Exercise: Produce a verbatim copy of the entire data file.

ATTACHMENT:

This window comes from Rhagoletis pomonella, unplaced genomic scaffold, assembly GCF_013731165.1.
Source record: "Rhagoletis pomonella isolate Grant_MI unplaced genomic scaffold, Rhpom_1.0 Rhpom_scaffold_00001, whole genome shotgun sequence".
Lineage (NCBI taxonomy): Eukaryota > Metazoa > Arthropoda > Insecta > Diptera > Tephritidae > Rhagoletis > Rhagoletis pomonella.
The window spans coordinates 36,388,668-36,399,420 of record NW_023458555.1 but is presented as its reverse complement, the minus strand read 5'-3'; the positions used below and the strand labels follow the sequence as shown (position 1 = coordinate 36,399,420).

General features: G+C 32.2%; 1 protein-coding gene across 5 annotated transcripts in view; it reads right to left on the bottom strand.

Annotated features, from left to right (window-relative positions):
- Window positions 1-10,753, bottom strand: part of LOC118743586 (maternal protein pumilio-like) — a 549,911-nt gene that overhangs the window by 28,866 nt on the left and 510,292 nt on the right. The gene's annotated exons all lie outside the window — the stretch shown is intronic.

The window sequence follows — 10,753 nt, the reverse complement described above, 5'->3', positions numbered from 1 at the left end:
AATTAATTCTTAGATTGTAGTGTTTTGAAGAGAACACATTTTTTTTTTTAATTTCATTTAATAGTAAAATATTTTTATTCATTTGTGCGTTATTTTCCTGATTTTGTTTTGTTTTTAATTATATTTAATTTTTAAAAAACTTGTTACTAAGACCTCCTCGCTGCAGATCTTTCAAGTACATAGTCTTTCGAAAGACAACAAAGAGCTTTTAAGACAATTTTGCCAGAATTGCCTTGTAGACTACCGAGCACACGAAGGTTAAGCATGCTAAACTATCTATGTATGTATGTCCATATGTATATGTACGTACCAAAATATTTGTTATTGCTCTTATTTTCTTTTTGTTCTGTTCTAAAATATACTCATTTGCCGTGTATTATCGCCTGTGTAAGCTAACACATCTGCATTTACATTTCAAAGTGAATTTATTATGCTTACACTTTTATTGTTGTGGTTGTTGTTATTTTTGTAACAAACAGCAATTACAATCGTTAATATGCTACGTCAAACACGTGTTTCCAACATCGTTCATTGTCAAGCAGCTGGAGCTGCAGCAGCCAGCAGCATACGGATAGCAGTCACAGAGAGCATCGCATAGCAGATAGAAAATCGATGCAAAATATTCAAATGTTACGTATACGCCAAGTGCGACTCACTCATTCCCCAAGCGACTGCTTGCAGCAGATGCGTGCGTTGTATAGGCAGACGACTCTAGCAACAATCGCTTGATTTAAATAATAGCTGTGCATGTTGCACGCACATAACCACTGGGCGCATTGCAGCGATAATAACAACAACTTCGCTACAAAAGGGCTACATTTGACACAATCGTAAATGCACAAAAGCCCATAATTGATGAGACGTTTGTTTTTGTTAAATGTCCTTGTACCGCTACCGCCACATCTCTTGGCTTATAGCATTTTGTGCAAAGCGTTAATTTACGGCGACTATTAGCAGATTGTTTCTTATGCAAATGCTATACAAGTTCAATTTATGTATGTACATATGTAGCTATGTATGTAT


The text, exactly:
This window comes from Rhagoletis pomonella, unplaced genomic scaffold, assembly GCF_013731165.1.
Source record: "Rhagoletis pomonella isolate Grant_MI unplaced genomic scaffold, Rhpom_1.0 Rhpom_scaffold_00001, whole genome shotgun sequence".
Lineage (NCBI taxonomy): Eukaryota > Metazoa > Arthropoda > Insecta > Diptera > Tephritidae > Rhagoletis > Rhagoletis pomonella.
The window spans coordinates 36,388,668-36,399,420 of record NW_023458555.1 but is presented as its reverse complement, the minus strand read 5'-3'; the positions used below and the strand labels follow the sequence as shown (position 1 = coordinate 36,399,420).

General features: G+C 32.2%; 1 protein-coding gene across 5 annotated transcripts in view; it reads right to left on the bottom strand.

Annotated features, from left to right (window-relative positions):
- Window positions 1-10,753, bottom strand: part of LOC118743586 (maternal protein pumilio-like) — a 549,911-nt gene that overhangs the window by 28,866 nt on the left and 510,292 nt on the right. The gene's annotated exons all lie outside the window — the stretch shown is intronic.

The window sequence follows — 10,753 nt, the reverse complement described above, 5'->3', positions numbered from 1 at the left end:
AATTAATTCTTAGATTGTAGTGTTTTGAAGAGAACACATTTTTTTTTTTAATTTCATTTAATAGTAAAATATTTTTATTCATTTGTGCGTTATTTTCCTGATTTTGTTTTGTTTTTAATTATATTTAATTTTTAAAAAACTTGTTACTAAGACCTCCTCGCTGCAGATCTTTCAAGTACATAGTCTTTCGAAAGACAACAAAGAGCTTTTAAGACAATTTTGCCAGAATTGCCTTGTAGACTACCGAGCACACGAAGGTTAAGCATGCTAAACTATCTATGTATGTATGTCCATATGTATATGTACGTACCAAAATATTTGTTATTGCTCTTATTTTCTTTTTGTTCTGTTCTAAAATATACTCATTTGCCGTGTATTATCGCCTGTGTAAGCTAACACATCTGCATTTACATTTCAAAGTGAATTTATTATGCTTACACTTTTATTGTTGTGGTTGTTGTTATTTTTGTAACAAACAGCAATTACAATCGTTAATATGCTACGTCAAACACGTGTTTCCAACATCGTTCATTGTCAAGCAGCTGGAGCTGCAGCAGCCAGCAGCATACGGATAGCAGTCACAGAGAGCATCGCATAGCAGATAGAAAATCGATGCAAAATATTCAAATGTTACGTATACGCCAAGTGCGACTCACTCATTCCCCAAGCGACTGCTTGCAGCAGATGCGTGCGTTGTATAGGCAGACGACTCTAGCAACAATCGCTTGATTTAAATAATAGCTGTGCATGTTGCACGCACATAACCACTGGGCGCATTGCAGCGATAATAACAACAACTTCGCTACAAAAGGGCTACATTTGACACAATCGTAAATGCACAAAAGCCCATAATTGATGAGACGTTTGTTTTTGTTAAATGTCCTTGTACCGCTACCGCCACATCTCTTGGCTTATAGCATTTTGTGCAAAGCGTTAATTTACGGCGACTATTAGCAGATTGTTTCTTATGCAAATGCTATACAAGTTCAATTTATGTATGTACATATGTAGCTATGTATGTAT